I was quite frustrated with the horrible experiences here and was thankful to walk out with my money in hand. I then called the guy from the night before and he verified I could buy it for S$850 plus the 3% credit card fee with no other taxes. I was asked to call back in 5 minutes while he checked on stock. Unfortunately, he than told me he couldn't get one until Monday and I was flying out on Sunday morning so that deal didn't work out. I decided to give up my hunt and forget about the device.

As my coworker and I were checking out some other stores in the surrounding area I found another retailer that had a nice electronics store and popped in for one last attempt. They did have the OMNIA and didn't charge that mysterious 6% fee. It was SIM unlocked and unopened. They only had white, but everything else was legit and the price was still a bit lower than the lowest on ebay or online so I went for it and will be writing up a review here and in the final issue of Smartphone & Pocket PC Magazine so keep your eye out for my first impressions coming soon.

Here are a few lessons learned and tips you may want to remember when buying devices abroad:

  • Make sure the device is SIM-unlocked.
  • Ask about credit card transaction fees. BTW, most every credit card also charges you fees on anything you buy with your card so find out what that is (1% to 3% for my cards) before using it too much
  • Ask about local taxes.
  • Make sure the device is new and works with your SIM before leaving the store.
  • Ask for a Tax Refund form. In Singapore I was able to get back 5.5% of my purchase price for goods priced more than S$100. The refund was given to me at the airport after filling out the proper forms that you need to get from each merchant.
  • Don't be afraid to walk away from the deal if you feel uncomfortable with anything.
  • Do your research before traveling. (I missed the lack of EDGE on the SE G900) and have a price range in mind.)
  • Remember you can bring in up to US$800 worth of purchased goods without tax and then up to US$1000 over that you pay 3% and then above that even more. I claimed everything at the actual prices because I am an honest fellow and U.S. Customs decided not to charge me any additional taxes so that saved me a couple bucks too.

I just landed back in Seattle and after playing with the G900 I think it will be up on eBay very soon. It is a bit slow, has a UI that I am not comfortable with and don't want to learn since I think it is on the way out with S60 touch coming, and doesn't even support EDGE. The OMNIA is very slick and worked quite well so I am excited about that device and will post my first impressions in a couple of days.

Topics: Mobility, Banking, Government, Government US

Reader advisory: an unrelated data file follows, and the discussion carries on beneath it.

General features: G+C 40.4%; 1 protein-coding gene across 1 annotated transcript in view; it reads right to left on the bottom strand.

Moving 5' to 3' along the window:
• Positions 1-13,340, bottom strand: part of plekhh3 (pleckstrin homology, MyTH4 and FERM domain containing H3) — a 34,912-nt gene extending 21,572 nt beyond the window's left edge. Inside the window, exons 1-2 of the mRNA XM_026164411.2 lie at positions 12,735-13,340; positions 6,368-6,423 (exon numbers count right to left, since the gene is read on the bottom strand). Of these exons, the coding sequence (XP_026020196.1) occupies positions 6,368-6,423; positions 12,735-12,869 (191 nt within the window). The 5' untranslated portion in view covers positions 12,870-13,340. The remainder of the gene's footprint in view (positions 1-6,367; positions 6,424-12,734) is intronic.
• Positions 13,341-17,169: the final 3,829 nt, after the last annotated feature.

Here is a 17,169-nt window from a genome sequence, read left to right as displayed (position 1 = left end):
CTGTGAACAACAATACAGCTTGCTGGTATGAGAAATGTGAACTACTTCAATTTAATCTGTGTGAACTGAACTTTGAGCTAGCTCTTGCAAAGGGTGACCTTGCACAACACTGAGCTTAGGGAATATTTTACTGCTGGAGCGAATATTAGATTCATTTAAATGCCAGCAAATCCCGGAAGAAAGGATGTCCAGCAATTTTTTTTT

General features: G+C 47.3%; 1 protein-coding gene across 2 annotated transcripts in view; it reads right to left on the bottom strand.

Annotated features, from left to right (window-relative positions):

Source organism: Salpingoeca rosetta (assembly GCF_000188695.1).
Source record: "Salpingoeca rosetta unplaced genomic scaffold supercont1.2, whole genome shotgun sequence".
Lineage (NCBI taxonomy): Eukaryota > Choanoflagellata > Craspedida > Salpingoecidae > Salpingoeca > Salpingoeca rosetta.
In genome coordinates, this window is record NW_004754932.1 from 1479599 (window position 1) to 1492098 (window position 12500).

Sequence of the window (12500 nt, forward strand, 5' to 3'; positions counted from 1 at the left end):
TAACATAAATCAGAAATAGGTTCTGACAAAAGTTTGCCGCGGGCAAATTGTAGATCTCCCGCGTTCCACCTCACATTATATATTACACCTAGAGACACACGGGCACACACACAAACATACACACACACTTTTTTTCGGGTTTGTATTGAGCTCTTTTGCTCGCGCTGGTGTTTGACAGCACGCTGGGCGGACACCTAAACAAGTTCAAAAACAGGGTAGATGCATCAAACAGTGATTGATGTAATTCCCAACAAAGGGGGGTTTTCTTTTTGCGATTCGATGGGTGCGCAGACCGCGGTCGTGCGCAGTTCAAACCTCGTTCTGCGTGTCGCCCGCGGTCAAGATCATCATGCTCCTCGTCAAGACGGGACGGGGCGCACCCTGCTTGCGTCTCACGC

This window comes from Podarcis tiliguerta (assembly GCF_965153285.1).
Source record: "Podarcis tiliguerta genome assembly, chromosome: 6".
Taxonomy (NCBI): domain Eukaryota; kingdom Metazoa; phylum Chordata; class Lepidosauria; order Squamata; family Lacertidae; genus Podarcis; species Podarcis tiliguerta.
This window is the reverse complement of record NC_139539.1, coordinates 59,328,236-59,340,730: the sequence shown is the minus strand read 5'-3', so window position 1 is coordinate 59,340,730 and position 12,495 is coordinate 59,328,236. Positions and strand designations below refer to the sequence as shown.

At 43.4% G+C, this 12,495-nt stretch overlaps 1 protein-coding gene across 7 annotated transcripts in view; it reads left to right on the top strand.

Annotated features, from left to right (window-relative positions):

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5 comments
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  • cheaters in sim lim

    if i was still working in singapore, i would've been your tour guide :) during my early months in singapore last year i thought i would've bought all my gadgets in sim lim, but after encountering some unruly dealers (they're mostly cheaters in sim lim) i bought my stuff some place else like IT Shows and Funan IT Mall. though Funan is a bit more expensive than Sim Lim, you're guaranteed to buy a legit device.

    if you insist buying in sim lim, you should be with a local like Shane (too bad i wasn't able to meet him during PPCSG meet-ups).

    i'm kinda puzzled why they're selling you locked Omnias. as far as i know, its against their law to have locked cellphones to any of their carriers.
    david-ruffin
  • RE: Some tips for the mobile phone buyer traveling abroad

    Consider purchasing from shops more popular with the locals.

    Some recommendation would be:
    Mobilesquare (.com.sg) or Iposh (live journal)

    These are the more reputable sources and they pricing are almost always very competitive. (No, not advertising for them..)

    Anyway, for shopping at Sim Lim Square, it's best to get someone that is savvy with that area to go with you. Normally i would go there only for computer parts like Ram, HDD, etc. Do some research on the more reputable shops before you make your trip there.

    Without any research, i would suggest you steer clear of Sim Lim Square or even Funan IT Mall. Challenger, IT supermarket is relatively ok, the price there aren't exactly too attractive to a local, but its definitely safe as there won't be weird "taxes" added to your price.

    Last thing, in Singapore, official tax, Goods Service Tax (GST a.k.a VAT) is ONLY at 7% fixed. Shops in Sim Lim Squares typically encourage Cash purchases, with 3% additional for credit cards if I'm not wrong.
    zhsin
  • RE: Some tips for the mobile phone buyer traveling abroad

    hi,

    which store in singapore did you end up buying the Omnia from? I'm tired of getting cheated at smilim
    zig2101
  • RE: Some tips for the mobile phone buyer traveling abroad

    Do not ever go to Sim Lim by yourself especially if you are a foreigner. You will very likely be cheated. Funan IT mall is better though prices are a little higher. Best is to ask a local to accompany to such places to buy such electronics gadgets.

    On locked devices, you can get them in Singapore and the reason is, most of these are "parallel" imported aka grey market sets. They are not imported into the country by the manufacturer or authorized distributors. They are usually cheaper and warranty is not honored by the manufacturer. Buy these at your own risk. Some retailers will tell you that they can unlock tem for you but usually at a price. Don't be duped. Just thank the salesperson for the time, decline to deal and walk away.

    I have often seen foreigners quarrel/argue with the shops after the transaction. That would be too late to do anything about but reporting such shops to the authorities. You may/may not get your money back. If you are unlucky you may even be threatened. Yes, it's that bad. Just be careful and do your homework before comitting to any deals. However, this is usually the exception than the norm and I am quoting worst case scenarios. Usually they are OK, just that a few black sheeps spoil the entire market.
    epsilon93
  • RE: Some tips for the mobile phone buyer traveling abroad

    how were you able to get the omnia for SGD$850? The retail price is $1098 to begin with. I've looked everywhere in Singapore and the lowest people will go is around $960 (after tax) for an "official" model. People have tried to pass off display models or "blackmarket" imports without warranty to me for about $920 (after tax) but still I can't get anywhere near the price you got for it. You must be an amazing haggler. What's your secret?
    zig2101